George Washington Papers

To George Washington from Colonel Armand, 20 January 1779

From Colonel Armand

philadelphia this 20 Jan. 1779


when the Counte pulaski was going to left this Country, i had ask’d of your Exellency the Command of his Corps, and if i had been granted with by your Exellency, not anny difficulty whatsoever would have taken place, but i believe that the Counte has no more the same project.1

i Could perhaps have from Congress the rank of brigadier if my rank of ancienté amongs my Country men here, and mine services were well Consider’d; but that promotion being antaerly [entirely] against the right of great many of your officers, which i want to be my friends as they are neither than have a higher Command over them, i dont think now in the least of that rank.2

the Congress have good wishs for me, and have ready given the proof of it, but sir you know that since the first day i joignd the army i have not wish in anny time wha⟨t⟩ to do the least thing without your approbat⟨ion⟩ so i will Continue to do.

having not other means to have a stronger Comm⟨and⟩ i wish to recrute again; and i think that i cou⟨ld⟩ have good many of french men and somme americains, which if not pleas’d amongs forigne⟨rs⟩ Could be enaug’d for the french soldears in several regiments of your army.

in respect to the germains, if you would allow me to recrute with such men only what Could be necessary to complete my germains Company i do believe that being amongs the others ready order’d and acquaint’d with our Customes they would be great deal better than when my Corps was entaerly of recrutes.3

as when i was order’d to joign the army i had not had only the time to reflect upon my people,4 i beg of your Exellency to allow me to quarter my men in sprinkfield or others places near about boston, where i Can have every necessary things to my Corps.

if by the number of my recrutes i wanted for some more officers, your Exellency would give me, such officers which you would be pleased with, and if my recrutes in french men were in great number, i Could took for officers some of my volountaires which have ready Commissions.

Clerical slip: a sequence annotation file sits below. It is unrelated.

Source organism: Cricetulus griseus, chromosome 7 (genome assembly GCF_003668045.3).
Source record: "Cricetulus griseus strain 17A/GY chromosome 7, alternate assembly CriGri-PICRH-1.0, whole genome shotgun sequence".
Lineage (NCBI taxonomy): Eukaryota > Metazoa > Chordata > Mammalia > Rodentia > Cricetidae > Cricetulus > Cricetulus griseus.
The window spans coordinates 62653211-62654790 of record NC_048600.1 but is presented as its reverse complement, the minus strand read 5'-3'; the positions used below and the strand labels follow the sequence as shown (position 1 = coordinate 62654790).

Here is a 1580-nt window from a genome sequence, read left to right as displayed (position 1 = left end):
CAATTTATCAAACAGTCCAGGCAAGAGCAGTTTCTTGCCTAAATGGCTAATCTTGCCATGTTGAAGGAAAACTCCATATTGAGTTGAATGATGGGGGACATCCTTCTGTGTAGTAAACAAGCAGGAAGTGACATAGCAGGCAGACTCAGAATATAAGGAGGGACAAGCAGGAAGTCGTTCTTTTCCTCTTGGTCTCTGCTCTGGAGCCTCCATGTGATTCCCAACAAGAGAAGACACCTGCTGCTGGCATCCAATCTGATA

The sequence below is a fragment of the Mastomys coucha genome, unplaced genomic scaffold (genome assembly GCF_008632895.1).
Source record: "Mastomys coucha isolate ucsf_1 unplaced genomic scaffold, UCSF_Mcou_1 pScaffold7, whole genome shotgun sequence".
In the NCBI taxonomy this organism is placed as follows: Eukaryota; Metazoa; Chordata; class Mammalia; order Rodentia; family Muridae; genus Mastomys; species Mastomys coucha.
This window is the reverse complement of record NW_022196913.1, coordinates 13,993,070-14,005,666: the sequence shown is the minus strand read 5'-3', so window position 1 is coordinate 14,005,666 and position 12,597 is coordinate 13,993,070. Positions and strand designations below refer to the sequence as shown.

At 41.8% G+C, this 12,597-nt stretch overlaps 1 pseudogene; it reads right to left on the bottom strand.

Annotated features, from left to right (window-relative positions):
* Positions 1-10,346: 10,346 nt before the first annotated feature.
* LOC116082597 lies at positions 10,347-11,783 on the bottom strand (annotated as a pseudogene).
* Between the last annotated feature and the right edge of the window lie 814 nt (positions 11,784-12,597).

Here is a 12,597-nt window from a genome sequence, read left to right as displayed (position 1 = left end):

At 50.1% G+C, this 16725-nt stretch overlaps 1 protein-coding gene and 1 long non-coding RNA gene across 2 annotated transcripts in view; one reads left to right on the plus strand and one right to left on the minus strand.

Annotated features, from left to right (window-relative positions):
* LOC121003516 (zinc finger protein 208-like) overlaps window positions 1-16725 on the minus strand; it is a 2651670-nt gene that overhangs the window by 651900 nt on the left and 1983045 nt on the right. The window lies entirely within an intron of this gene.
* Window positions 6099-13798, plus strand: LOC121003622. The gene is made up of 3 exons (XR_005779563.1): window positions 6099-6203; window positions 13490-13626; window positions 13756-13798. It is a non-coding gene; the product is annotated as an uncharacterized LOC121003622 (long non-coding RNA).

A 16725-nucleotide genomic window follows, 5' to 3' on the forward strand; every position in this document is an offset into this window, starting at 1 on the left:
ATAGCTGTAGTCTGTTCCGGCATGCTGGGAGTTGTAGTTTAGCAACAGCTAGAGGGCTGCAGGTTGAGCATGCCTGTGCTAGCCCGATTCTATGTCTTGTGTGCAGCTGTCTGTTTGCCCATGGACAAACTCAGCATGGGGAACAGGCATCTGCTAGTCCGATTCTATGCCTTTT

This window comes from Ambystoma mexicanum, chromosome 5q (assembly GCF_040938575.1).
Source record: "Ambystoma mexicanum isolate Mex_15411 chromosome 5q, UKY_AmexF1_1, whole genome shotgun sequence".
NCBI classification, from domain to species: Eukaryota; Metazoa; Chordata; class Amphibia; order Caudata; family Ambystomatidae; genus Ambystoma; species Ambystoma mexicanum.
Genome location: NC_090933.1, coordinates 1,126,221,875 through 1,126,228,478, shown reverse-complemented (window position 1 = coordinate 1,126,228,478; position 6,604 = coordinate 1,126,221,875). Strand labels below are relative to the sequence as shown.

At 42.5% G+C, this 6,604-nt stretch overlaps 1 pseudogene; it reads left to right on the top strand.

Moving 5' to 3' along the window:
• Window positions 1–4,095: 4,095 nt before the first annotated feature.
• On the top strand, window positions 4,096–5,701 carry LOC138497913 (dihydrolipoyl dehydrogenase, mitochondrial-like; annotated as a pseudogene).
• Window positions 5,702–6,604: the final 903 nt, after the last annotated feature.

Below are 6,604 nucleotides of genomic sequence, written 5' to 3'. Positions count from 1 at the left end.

beside that if your Exellency was pleasd with, when my Corps would joign the army in the next juin, you Could sind to it, all the french officers without place, which by that way Could do more honour to my nation, and be least troublesome to your Exellency.5

i beg of your Exellency to give me such order that with them or thoses from Congress, i am not oblig’d to Come again several time to philadelphia. i am with the greteist respect your Exellencys the most humble and obediat servante



1For Casimir Pulaski’s previously expressed intention of returning to Europe, see his letters to GW of 6 and 15 Nov. 1778; see also GW to Pulaski, 24 Nov. 1778. Pulaski remained in America and continued to command his legion until his death on 11 Oct. 1779 from wounds he had received two days earlier during a bold cavalry charge on British positions at Savannah, Georgia. Pulaski’s Legion was consolidated with Armand’s partisan corps on 23 Feb. 1780 to form Armand’s Legion under Armand’s command.

2In a letter to John Jay of 3 Feb., Armand solicited the brevet rank of brigadier general, a request that Congress considered and refused the following day (see JCC description begins Worthington Chauncey Ford et al., eds. Journals of the Continental Congress, 1774-1789. 34 vols. Washington, D.C., 1904–37. description ends , 13:144). On 5 Feb., Armand petitioned Congress for leave to return to France, but when Congress granted that request later that day, Armand promptly reversed himself, choosing to remain in Continental service (see JCC description begins Worthington Chauncey Ford et al., eds. Journals of the Continental Congress, 1774-1789. 34 vols. Washington, D.C., 1904–37. description ends , 13:148, and Jay to Armand, 5 Feb., in Smith, Letters of Delegates description begins Paul H. Smith et al., eds. Letters of Delegates to Congress, 1774–1789. 26 vols. Washington, D.C., 1976–2000. description ends , 12:21–22).

3Armand’s desire was to recruit among German prisoners at Rutland, Mass. (see Joshua Mersereau to GW, 30 March).

4For the orders directing Armand to march his corps from Springfield, Mass., to West Point, see Horatio Gates to GW, 24 June and 13 and 17 July 1778; GW to Gates, 28 June 1778; and GW to William Malcom, 27 July 1778.

5On Armand’s undated organizational plan for his corps, which he apparently enclosed in this letter, he wrote: “if were recrutes enough for forming others Company, and your excellency would not judge proper to give the wanted officers, i Could have one hundred men in every Company, only with one officer more in every one.” According to his plan, Armand’s corps was organized into four companies: a dragoon company consisting of thirty-six privates, three corporals, three sergeants, and three officers; a chasseur company consisting of seventy-two privates, four corporals, four sergeants, and three officers; and two fusilier companies, each consisting of forty privates, three corporals, three sergeants, and two officers. For the corps as a whole, Armand lists one quartermaster, one adjutant, one major, and one colonel (with Armand to GW, this date, DLC:GW).

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